Two of the more difficult reasonable accommodation requests that employers see are requests to be excused from shift and/or job rotation requirements. Last week, the federal Eighth Circuit Court of Appeals held in Kallail v. Alliant Energy Corporate Services, Inc. that an employer’s shift rotation requirement was an essential job function that permitted the employer to deny an employee’s request to be excused from the requirement as a reasonable accommodation for her Type I diabetes.
Continue Reading Eighth Circuit Holds Shift Rotation Can Be An Essential Job Function

Employers often defend against discrimination and retaliation claims by arguing that courts should not act like super human resources managers who second guess their employment decisions. A panel of the Sixth Circuit took that argument to heart in its May 8th decision in Seeger v. Cincinnati Bell Telephone Co., in which the court upheld summary judgment in favor of the employer on the ground that the employer had an “honest belief” that the plaintiff had engaged in disability fraud.

Tom Seeger was on FMLA leave for aback injury when he was spotted at the Cincinnati Oktoberfest by several of his co-workers. One of the employees contacted human resources to say at Seeger was able to walk 50 to 75 feet, seemingly unimpaired. During the employer’s investigation, however, others remarked that Seeger seemed to to be in pain. The employer’s investigation investigation also included an interview of Seeger and a review of his medical records, disability file and employment history. Seeger was suspended and was given an opportunity to submit a statement as well as a statement from his physician. After considering all of this information, the employer decided that Seeger’s activity at Oktoberfest was inconsistent with his claimed disability and terminated him for disability fraud.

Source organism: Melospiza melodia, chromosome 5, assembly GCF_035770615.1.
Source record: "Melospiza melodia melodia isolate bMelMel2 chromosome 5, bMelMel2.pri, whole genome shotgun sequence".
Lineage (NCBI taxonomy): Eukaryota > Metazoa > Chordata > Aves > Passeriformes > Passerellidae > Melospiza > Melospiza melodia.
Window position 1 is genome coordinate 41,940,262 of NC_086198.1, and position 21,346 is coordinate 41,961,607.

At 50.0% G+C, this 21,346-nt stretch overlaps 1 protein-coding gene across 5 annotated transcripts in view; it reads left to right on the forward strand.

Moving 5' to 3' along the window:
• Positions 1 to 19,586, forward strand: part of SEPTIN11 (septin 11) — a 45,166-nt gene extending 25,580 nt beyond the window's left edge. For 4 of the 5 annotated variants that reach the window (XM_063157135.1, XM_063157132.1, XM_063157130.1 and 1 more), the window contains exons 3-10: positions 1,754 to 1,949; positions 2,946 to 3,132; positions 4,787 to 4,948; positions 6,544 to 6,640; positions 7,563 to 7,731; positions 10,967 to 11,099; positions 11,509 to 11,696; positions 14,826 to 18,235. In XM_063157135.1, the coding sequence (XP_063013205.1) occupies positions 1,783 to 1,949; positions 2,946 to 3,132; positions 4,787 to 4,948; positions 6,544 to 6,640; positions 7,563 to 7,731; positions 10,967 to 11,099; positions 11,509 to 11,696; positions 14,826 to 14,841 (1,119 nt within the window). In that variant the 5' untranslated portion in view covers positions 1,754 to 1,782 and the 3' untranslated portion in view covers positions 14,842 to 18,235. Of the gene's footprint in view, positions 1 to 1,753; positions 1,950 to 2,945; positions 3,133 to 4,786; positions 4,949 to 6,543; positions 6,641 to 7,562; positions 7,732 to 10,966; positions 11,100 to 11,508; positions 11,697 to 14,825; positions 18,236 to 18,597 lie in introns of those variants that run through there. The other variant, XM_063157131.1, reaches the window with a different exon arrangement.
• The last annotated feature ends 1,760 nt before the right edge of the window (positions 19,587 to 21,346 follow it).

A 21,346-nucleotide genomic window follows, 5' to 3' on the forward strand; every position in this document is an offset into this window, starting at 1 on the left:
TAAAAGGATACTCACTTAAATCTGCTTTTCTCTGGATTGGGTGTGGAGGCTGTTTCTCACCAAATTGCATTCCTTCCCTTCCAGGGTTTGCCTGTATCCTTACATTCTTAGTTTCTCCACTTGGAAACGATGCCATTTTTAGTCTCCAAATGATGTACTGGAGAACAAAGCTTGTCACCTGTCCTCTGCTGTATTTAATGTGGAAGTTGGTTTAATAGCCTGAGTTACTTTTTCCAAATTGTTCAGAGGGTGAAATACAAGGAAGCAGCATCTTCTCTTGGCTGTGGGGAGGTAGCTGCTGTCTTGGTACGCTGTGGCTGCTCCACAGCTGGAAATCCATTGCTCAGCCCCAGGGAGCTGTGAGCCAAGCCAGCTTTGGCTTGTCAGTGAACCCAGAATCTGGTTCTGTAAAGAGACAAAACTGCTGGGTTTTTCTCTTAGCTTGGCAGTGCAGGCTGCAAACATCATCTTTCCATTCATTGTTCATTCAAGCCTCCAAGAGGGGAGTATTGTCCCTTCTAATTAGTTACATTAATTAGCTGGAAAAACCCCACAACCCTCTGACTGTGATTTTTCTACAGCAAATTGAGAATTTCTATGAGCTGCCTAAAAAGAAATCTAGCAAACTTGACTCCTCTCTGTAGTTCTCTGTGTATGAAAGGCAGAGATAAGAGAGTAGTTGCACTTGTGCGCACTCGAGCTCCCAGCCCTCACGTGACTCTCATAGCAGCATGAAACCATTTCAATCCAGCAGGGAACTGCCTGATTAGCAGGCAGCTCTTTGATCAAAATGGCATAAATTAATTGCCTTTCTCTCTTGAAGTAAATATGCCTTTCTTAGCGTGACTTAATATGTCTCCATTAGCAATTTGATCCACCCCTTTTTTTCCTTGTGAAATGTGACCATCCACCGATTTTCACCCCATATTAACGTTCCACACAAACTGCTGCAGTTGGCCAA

Seeger filed suit for interference with his FMLA rights and for retaliation in violation of the FMLA. With respect to the interference claim, the court concluded that Seeger had been given all of the FMLA leave he had requested since he had actually returned to full duty during the course of the investigation. With respect to the retaliation claim, the court noted the closeness in time between the FMLA leave and the termination, but concluded that CBT made a “reasonably informed and considered decision” before it terminated Seeger, and that Seeger has failed to show that CBT’s decision-making process was unworthy of credence.Continue Reading Sixth Circuit Rejects FMLA Retaliation Claim Based On Employer’s Honest Belief That Employee Had Committed Fraud

The EEOC recently issued a revised publication on the employment of veterans with disabilities. According to the EEOC, the publication reflects changes in the law made by the ADA Amendments Act of 2008 (ADAAA), which made it easier for persons, including veterans, to establish they meet the definition of “disability.” The wide range of impairments

Yesterday, the EEOC released its Final Rule implementing the American with Disabilities Act Amendments Act, which we discussed back in September 2008 and which was signed by President George W. Bush on September 25, 2008. The Final Rule, which runs 202 pages long, includes many revisions. But the most significant revisions as discussed in the EEOC’s Fact Sheet are:
Continue Reading EEOC Releases Final Rule on ADAAA-Expect Continued Increase in Disability Charges

On Wednesday, September 17, by voice vote, the House of Representatives approved the Senate version of the ADA Amendments Act (ADAAA) (S.3406), which the Senate had unanimously approved last week. The White House immediately issued a statement stating that President Bush looks forward to signing the bill into law. Once signed, the ADAAA will take effect on January 1, 2009.
Continue Reading ADA Amendments Act Passed by House and Senate; President Expected to Sign Bill